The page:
Ducati 48/50 Brio

 

 

 

Make Model.

Ducati 48/50 Brio

Year

1963 - 67

Engine

Two-stroke, single cylinder, piston port

Capacity

47.6 cc / 2.9 cu in
Bore x Stroke 38 x 42 mm

Compression Ratio

7.0:1

Cooling System

Fan cooled

Induction

Dell'Orto SHA 14/12

Ignition

6V 18W flywheel magneto

Starting

Kick

Max Power

1.1 kW / 1.5 hp @ 5200 rpm

Clutch

Wet, multiplate

Transmission

Three speed

Final Drive

Chain
Frame Pressed steel

Front Suspension

Swinging shackle fork

Rear Suspension

Swingarm, dual rubber shocks

Front Brakes

Drum, 105 mm

Rear Brakes

Drum, 105 mm

Front Wheel

2.75 x 9

Rear Wheel

2.75 x 9

Dry Weight

63.5 kg / 140 lbs

Top Speed

50 km/h / 31 mph

These days, Ducati scooters aren’t what you’d call the company’s bread-and-butter product. But there was a time when these little rockets were pretty popular in the market, and one that stood out was the Ducati Brio.

In an attempt to expand its market reach back in the 60’s, Ducati decided to dive into budget two-strokes with the intention of creating as many variants of this line as possible.

One model that was born in this era was the Ducati Brio. First released in 1963 with the 48 Brio, the 100 Brio followed a year later in 1964. The latter enjoyed tremendous success in its time, thanks to its 100 cc single-cylinder two-stroke, fan-cooled engine that was mated to a three-speed transmission.

Source: Top Speed

The project for a second Ducati scooter came about with the aim of satisfying the demands of young people at the time. They wanted a versatile vehicle, which enabled them the opportunity to get around and go further without relying on public transport or their own two feet.

Bearing in mind the fact that many architects had provided designs for two-wheeled vehicles, the Ducati management invited the most important name at the time, Gio Ponti, to work on theirs. He thoroughly fulfilled the brief because the BRIO allowed many families to kick-start their everyday travelling plans.

Unveiled at the 1963 Milan Exhibition, the Brio was Ducati's second foray into the scooter market, around 10 years after the launch of the Cruiser 175. The 48 and 80 cc Motoscooter projects all date back to the period between 1957 and1962.

Ponti did not shy away from the concept of standard production, but identified its  value in the perfection of his technical solutions. For the motoscooter, Ponti came up with evolutionary, innovative ideas (without forgetting practical requirements) and a stunning visual impact. He nodded to tradition and created models that people could recognise. He was an innovator who used new lines as the expression of new concepts and meanings.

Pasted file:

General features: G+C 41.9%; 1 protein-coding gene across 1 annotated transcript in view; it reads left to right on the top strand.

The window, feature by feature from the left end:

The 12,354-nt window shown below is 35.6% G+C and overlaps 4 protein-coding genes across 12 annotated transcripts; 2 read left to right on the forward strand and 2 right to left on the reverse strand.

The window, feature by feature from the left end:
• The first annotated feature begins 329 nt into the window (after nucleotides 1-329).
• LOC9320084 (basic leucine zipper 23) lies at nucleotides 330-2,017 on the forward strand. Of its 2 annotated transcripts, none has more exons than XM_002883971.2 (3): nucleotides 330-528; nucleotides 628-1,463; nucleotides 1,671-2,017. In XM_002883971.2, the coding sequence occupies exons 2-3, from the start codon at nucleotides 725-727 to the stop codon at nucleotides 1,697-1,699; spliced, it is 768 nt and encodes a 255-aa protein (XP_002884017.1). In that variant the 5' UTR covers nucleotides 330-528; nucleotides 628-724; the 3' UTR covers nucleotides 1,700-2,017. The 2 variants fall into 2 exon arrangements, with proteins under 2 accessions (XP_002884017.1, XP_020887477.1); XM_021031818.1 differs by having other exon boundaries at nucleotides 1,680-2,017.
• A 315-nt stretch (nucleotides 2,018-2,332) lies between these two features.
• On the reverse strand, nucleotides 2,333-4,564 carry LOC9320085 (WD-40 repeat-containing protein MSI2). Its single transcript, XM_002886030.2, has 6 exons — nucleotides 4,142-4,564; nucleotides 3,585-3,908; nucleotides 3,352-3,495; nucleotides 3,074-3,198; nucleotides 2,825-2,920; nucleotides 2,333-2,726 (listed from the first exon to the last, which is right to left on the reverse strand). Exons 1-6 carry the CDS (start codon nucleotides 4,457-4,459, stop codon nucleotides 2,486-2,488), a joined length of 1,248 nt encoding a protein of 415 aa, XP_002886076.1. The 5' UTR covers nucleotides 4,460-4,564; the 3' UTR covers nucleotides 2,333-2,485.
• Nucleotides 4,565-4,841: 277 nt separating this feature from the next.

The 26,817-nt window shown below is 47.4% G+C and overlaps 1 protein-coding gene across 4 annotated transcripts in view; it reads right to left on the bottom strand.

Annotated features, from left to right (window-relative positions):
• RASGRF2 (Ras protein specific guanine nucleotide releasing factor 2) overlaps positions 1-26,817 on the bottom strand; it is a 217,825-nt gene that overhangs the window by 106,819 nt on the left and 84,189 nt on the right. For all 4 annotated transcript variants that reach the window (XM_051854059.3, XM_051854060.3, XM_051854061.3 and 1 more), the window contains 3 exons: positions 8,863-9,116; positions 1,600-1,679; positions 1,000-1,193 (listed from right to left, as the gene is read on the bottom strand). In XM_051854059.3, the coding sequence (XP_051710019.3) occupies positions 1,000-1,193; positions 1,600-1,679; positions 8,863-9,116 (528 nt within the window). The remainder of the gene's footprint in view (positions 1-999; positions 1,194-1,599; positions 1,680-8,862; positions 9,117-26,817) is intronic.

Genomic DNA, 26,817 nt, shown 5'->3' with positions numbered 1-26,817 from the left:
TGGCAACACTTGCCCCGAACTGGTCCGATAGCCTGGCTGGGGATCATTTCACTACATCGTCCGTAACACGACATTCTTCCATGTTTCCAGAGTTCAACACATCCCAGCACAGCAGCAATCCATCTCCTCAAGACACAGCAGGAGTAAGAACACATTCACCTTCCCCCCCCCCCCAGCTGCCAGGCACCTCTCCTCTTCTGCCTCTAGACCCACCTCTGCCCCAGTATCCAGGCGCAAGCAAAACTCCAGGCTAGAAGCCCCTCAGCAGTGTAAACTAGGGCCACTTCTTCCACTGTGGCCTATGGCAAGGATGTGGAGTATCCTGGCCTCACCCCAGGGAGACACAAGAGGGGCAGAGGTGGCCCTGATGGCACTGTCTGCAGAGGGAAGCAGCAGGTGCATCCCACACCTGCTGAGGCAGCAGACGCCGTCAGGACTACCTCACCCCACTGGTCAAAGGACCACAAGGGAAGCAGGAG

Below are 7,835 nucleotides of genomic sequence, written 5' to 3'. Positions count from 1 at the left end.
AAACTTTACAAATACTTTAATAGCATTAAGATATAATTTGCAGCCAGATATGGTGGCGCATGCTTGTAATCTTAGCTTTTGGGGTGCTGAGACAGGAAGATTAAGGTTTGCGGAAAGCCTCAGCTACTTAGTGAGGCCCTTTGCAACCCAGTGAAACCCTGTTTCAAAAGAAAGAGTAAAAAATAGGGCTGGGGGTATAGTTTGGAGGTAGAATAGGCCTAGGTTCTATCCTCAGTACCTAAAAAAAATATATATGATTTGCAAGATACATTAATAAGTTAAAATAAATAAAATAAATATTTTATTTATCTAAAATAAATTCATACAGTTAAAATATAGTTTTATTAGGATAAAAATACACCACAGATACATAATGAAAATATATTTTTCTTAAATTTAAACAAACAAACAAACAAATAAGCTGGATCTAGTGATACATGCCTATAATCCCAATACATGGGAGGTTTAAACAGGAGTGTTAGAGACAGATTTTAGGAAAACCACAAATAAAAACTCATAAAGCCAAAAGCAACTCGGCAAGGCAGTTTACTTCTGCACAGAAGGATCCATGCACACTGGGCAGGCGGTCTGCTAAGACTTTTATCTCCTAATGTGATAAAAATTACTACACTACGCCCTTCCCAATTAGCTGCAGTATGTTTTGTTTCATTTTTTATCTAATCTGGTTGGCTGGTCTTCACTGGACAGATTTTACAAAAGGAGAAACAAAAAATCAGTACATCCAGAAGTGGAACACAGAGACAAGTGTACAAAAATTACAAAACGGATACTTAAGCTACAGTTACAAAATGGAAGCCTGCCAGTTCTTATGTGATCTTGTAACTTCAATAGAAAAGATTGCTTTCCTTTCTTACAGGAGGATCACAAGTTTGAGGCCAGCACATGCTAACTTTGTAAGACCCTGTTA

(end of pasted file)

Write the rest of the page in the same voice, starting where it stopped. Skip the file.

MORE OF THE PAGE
It was a visionary yet highly functional object and all new, from the engine to the chassis, highlighting the company's commitment to a strategy of expanding its product range and introducing a series of two-wheeled vehicles with small, two stroke engines, which everybody could afford.

The main features of the scooter are:
- forged sheet metal bodywork, with the front mudguard forming an integral part of the body;
- the engine is located centrally on the swinging arm; a three-gear box has the changing control on the twist grip of the left handlebar; the two-stroke engine has fan-powered air cooling; the bore is 38 and the stroke 42, with a total engine size of 47.6 cc;- the primary drive uses gears while the final drive uses a chain, making it stand out from the competition.
- the front suspension is based on a leading link system and the rear has a sheet metal swinging arm. The wheels are 1.75 x 9 and the tyres are 23/4 x 9.
- the central drum brake measures 105 x 20 mm.
- the 6V - 18W flywheel-magnet-alternator provides electric power.
- there are two bulbs in the headlamp: a 6V-18W one for the full beam and a festoon bulb, again 6V-18W for the low beam. The rear light uses a 6V-3W festoon bulb.

The Brio handled really well and covered 220 km with a full tank of fuel, at a regulation speed of 40 km/h.

One year after its launch, the Brio 48 was joined by a 100cc version, which was also used by the traffic police in Bologna, and was then replaced by the 50cc, with a 49.6cc engine and a more deluxe finish.